Trump’s words have the power to transform women’s lives as we know it. A president’s words set the tone and the climate of our nation. His (or her) words carry weight. They are powerful and they are absorbed. They can teach a child she is worthy or they can teach a child that she is unworthy. Girls and young women maturing in our society do not need to hear their president slut-shaming and fat-shaming their sex. As women, we have come such a long way from the double standards of our father’s and fathers’ fathers’ eras. For centuries a woman’s value was tied to the tiniest sliver of a membrane and whether or not it was still intact. Men were celebrated for their sexuality. Women were shamed for theirs. That’s bullshit.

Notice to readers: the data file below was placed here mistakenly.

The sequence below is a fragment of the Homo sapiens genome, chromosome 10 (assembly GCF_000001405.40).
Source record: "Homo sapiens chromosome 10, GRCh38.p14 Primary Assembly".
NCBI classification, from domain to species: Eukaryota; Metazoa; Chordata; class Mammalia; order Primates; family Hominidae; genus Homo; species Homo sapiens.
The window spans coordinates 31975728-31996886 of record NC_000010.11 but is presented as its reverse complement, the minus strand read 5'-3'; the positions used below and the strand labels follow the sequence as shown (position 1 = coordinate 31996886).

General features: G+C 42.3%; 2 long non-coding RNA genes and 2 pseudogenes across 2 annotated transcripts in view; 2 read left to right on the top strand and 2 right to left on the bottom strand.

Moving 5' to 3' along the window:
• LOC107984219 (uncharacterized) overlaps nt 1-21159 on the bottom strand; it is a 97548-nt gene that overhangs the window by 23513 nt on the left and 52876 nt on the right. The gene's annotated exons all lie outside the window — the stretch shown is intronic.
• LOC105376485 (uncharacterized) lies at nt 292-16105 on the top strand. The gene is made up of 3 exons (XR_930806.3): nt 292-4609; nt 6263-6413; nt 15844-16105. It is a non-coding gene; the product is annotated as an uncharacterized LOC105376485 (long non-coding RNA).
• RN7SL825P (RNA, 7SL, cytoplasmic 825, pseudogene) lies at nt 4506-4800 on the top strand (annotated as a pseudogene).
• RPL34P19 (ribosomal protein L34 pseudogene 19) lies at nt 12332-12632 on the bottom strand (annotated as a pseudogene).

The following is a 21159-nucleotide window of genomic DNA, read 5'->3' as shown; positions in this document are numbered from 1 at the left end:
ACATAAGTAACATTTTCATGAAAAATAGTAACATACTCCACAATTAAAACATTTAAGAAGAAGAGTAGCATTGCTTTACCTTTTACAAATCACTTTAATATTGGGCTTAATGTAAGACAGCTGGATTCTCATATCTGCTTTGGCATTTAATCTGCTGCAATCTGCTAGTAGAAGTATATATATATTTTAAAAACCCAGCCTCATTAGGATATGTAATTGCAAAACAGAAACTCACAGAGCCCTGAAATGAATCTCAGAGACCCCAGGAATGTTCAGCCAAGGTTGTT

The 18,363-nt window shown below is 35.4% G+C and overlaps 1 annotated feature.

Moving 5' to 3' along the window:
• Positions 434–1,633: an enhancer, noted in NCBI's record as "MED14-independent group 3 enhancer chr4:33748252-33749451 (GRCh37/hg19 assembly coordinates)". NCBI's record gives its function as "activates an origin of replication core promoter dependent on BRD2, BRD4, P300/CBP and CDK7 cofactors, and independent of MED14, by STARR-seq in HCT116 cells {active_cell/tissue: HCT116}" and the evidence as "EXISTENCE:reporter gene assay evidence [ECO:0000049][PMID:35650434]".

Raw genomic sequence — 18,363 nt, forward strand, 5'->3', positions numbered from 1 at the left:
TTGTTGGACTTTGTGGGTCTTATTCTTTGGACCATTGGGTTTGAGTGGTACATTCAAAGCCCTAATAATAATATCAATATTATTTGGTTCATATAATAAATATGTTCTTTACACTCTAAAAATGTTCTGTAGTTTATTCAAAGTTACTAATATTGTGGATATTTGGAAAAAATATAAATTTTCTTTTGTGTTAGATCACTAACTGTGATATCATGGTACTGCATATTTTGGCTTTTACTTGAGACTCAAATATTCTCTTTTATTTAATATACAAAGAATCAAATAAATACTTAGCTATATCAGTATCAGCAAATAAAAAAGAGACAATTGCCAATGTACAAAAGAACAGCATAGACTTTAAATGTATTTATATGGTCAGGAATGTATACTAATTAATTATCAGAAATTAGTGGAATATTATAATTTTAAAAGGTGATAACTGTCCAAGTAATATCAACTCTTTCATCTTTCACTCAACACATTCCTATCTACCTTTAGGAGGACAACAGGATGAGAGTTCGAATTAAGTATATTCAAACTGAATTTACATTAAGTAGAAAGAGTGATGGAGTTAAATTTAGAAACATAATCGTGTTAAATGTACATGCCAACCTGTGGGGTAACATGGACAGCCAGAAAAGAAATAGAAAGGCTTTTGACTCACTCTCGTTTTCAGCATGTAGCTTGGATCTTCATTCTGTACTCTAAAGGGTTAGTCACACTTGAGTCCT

I have lived through that Hell, and I’m not going back again.

Thankfully, our potential and value is no longer intertwined with the state of our hymen or the price of our dowry. We have not yet reached the place where double standards are obsolete though (obviously – otherwise the fat-shaming and slut-shaming wouldn’t still be happening) –  but I fear that with Trump and his misogynistic attitudes we will slide backward far faster than we’ve managed to climb forward.

Women have worked hard to get where we are today… and we still aren’t where we need to be. Women still make significantly less than men in comparable jobs – statistics claim between 22% and 27%, depending. And if the job has shifted over the years to predominantly female-owned, statistics show that wages fell, in some instances, up to 57 percentage points. For whatever reason, throughout history, women have been undervalued. In Judeo-Christian society, I think it all heralds back to that despised darling, the apple-eating Eve.  We women are way too wily and wicked, and we simply cannot be trusted. So don’t you dare give us power.